A surprisingly low-tech solution to overcoming this complexity is Explorer Mapping, a technique that helps teams align short-term actions with long-term goals. Teams visualise their goals, achievements and actions by writing them on sticky notes to be applied to a map on the wall. Each day then starts with a quick review of the Explorer Map, with the idea being that all of the day’s activity should feedback to the goals one way or another.
Driving companywide conversion
Most businesses are still highly siloed, with different departments – and often teams – more or less working in isolation. This can make it extremely challenging to manage and optimise the flow of the company’s value stream across the company.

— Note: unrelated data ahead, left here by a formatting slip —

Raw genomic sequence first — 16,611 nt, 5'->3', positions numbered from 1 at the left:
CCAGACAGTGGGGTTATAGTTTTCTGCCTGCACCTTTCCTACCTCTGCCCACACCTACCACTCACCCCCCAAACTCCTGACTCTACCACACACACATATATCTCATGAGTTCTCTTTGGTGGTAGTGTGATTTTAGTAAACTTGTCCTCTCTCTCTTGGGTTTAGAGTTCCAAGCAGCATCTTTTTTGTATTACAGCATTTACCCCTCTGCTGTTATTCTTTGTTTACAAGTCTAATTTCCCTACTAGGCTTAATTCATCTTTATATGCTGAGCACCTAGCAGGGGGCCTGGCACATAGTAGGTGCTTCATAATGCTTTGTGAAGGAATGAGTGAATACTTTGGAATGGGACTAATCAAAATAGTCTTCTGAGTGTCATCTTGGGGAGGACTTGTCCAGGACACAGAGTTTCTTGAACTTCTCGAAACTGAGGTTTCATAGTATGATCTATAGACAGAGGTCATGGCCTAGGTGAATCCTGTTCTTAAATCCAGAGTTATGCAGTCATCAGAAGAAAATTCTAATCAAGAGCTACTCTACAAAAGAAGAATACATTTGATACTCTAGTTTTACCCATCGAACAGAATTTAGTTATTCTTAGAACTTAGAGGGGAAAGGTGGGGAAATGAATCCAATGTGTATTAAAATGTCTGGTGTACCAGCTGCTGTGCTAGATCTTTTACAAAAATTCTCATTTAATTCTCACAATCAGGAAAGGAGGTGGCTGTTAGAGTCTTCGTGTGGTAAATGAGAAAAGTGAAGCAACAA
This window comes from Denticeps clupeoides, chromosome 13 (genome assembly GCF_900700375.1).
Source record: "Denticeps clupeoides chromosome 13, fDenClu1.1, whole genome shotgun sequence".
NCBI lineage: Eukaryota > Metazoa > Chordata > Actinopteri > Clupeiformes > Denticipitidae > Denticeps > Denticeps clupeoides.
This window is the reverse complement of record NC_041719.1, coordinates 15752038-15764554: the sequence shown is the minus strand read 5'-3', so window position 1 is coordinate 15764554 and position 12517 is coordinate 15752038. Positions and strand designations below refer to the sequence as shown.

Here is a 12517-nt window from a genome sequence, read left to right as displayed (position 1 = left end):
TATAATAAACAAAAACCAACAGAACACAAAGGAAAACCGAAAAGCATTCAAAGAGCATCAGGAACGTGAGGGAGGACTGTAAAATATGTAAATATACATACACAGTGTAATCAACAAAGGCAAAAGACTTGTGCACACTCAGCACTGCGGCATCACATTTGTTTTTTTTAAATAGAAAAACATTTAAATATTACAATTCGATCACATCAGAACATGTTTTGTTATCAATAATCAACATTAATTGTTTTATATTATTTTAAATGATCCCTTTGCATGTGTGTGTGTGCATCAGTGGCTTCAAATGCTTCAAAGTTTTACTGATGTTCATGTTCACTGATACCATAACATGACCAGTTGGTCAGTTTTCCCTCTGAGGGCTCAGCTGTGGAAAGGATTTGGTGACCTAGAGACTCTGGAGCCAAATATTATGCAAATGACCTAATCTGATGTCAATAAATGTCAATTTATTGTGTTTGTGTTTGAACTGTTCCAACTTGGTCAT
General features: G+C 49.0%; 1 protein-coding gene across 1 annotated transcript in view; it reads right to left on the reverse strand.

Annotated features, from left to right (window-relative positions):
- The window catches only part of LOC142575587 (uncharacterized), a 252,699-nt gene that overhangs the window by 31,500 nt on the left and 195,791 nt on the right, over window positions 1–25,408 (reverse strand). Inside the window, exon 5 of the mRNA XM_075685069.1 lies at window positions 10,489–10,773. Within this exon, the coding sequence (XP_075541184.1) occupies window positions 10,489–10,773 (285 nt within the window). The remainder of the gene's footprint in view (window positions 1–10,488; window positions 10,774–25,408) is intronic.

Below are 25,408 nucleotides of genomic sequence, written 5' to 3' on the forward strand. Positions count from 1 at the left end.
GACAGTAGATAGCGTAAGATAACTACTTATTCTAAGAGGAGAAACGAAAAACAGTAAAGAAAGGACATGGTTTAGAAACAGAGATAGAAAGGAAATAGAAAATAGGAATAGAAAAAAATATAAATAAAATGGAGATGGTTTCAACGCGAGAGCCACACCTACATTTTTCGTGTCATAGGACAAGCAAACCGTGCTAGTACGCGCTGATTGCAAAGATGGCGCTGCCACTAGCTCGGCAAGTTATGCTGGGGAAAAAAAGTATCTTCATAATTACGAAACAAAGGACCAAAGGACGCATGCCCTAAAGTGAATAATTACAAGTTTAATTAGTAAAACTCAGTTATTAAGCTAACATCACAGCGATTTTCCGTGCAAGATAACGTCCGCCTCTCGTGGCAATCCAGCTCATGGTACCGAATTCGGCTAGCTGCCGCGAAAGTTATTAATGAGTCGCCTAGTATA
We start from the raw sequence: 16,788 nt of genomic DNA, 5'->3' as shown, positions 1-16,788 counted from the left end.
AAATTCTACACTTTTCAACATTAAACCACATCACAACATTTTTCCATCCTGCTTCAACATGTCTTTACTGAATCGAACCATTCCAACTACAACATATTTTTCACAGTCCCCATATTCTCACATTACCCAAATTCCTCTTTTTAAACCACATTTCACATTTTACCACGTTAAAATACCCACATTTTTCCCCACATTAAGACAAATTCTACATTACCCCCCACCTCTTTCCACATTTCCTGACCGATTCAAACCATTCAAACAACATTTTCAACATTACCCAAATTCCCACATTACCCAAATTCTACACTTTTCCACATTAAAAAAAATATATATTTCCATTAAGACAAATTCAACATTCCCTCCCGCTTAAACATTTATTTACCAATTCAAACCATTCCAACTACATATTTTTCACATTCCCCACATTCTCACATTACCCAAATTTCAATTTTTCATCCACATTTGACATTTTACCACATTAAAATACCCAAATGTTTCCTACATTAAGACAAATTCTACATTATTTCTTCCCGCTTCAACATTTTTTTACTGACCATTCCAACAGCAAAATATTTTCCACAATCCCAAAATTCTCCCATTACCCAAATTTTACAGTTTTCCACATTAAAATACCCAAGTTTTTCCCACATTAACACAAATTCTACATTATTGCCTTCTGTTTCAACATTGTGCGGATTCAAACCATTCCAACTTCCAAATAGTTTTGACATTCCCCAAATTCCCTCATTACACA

One potential solution to this challenge is to introduce the lean manufacturing tool “Obeya”, a Japanese term literally meaning “large room”. True to its name, Obeya traditionally involves a physical space displaying visuals such as charts and progress boards in order to make activity and progress feel open and accessible to all, as well as promoting discussion. Today, it’s easy for large, globally distributed organisations to recreate the idea using various whiteboarding, video conferencing and activity tracking tools.
Gaining a vantage point
Decision makers and team leaders must be able to keep on top of a great deal of information at any one time and will usually need to provide constant progress reports higher up the chain. This can quickly become an onerous task with more complex activity.